You sang a different tune when you were General Secretary of the Barbados Union of Teachers and your Minister was President.

    Reply
  5. jennifer March 30, 2017 at 2:53 pm

    I know of a case of a ceiling falling in and barely missing a child in a top school.

    Reply
  6. Tony Waterman March 30, 2017 at 3:24 pm

    “Parliamentary Secretary in the Ministry of Education Harry Husbands, in calling for the development of a culture of health and safety here, Wednesday morning suggested that Barbadians tended to react with greater concern to issues at work that are similar to what they would face at home.”
    YES!!!!Mr. Husbands, at home there may be 2-3 persons, at School there may be 1000 Students and Teachers, how do you even talk about the two scenarios in the same breath.”FOOL”

    Parliamentary Secretary in the Ministry of Education Harry Husbands!!! “Yesterday, Minister of Education, Science, Technology and Innovation Ronald Jones and I visited a school and there was some mould way up in the roof and everybody became concerned. It was a little piece of mould and everybody was concerned, but mould is everywhere. Mould is at home. But once it appears at the workplace people begin to panic. “FOOL, FOOL, Twice.

    Mr. Permanent Secretary!!!
    Health risks

    People using Buildings with mould and damp conditions are more likely to have:
    eye, nose and throat irritation
    coughing and mucous (phlegm) build-up
    wheezing and shortness of breath
    worsening of asthma symptoms
    other allergic reactions

    Some people are more vulnerable to the effects of mould than others. This may include children, seniors and people with medical conditions (like asthma and severe allergies). Since some people are more sensitive than others, there is no “safe” limit for mould.

    Some airborne moulds can cause severe lung infections in people with very weakened immune systems (like those with leukemia or AIDS, or transplant recipients).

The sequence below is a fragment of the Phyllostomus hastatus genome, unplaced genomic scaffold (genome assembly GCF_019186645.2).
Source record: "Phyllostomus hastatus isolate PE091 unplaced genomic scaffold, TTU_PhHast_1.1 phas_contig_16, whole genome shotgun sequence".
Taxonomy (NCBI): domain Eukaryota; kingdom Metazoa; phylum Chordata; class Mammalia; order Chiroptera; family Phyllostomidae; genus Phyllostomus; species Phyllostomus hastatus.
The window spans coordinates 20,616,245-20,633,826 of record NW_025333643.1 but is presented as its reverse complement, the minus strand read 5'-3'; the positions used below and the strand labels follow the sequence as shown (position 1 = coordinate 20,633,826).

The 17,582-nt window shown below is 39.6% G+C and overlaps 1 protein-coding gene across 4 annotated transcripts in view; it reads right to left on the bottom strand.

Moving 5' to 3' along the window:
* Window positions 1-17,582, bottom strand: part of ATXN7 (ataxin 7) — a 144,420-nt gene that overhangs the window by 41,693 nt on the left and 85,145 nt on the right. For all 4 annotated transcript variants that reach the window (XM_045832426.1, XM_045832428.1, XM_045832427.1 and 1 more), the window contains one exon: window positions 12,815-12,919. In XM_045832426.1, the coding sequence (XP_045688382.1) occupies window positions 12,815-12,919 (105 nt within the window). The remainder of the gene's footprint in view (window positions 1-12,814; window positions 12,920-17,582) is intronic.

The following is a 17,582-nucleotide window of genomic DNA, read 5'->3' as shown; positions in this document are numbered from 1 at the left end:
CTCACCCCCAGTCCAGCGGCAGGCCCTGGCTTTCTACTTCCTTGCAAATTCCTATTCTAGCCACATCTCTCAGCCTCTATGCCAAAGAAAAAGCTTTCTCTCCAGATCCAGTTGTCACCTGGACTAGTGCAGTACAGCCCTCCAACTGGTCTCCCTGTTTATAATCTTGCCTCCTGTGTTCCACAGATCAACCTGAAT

So Mr. Permanent Secretary Husbands, next time you want to minimise something that is so serious to the Health of People, PLEASE pick another Topic that you know something about.

    BTW Sir, i am also glad that although you handled this Horrendously, i am hoping that the Next School you visit to look for MOULD would be COMBERMER School, as i am Convinced that this is one of the MAIN problems with that Building, MOULD IN THAT ROOF, and whilst you are at it Please check if there is STILL Asbestos Roofing on that Building.

    Reply
    • jennifer March 30, 2017 at 5:56 pm

      @Tony – well said. Harisson college too.

      Reply
  7. greengiant March 30, 2017 at 4:16 pm

    So much for local constituency councils. This local structure is the catalyst for the way government should be maintaining it’s buildings. Rather than letting run into major disrepair, the councils in those p[articular catchments should be responsible for maintenance of these buildings, drainage, minor road maintenance, upkeep of the play parks and similar services. Then we will find that with community involvement, and particularly local people making a living directly from these services there will be greater feeling of ownership or responsibility.

    If I was a Prime Minister or other MP and had the luxury of the constituency councils the opposition would find it a herculean effort to win another election. Local involvement, employment, empowerment, ownership and responsibility means a flowing river of votes. Gearbox and Ozzie Moore would have figured that out.

    Reply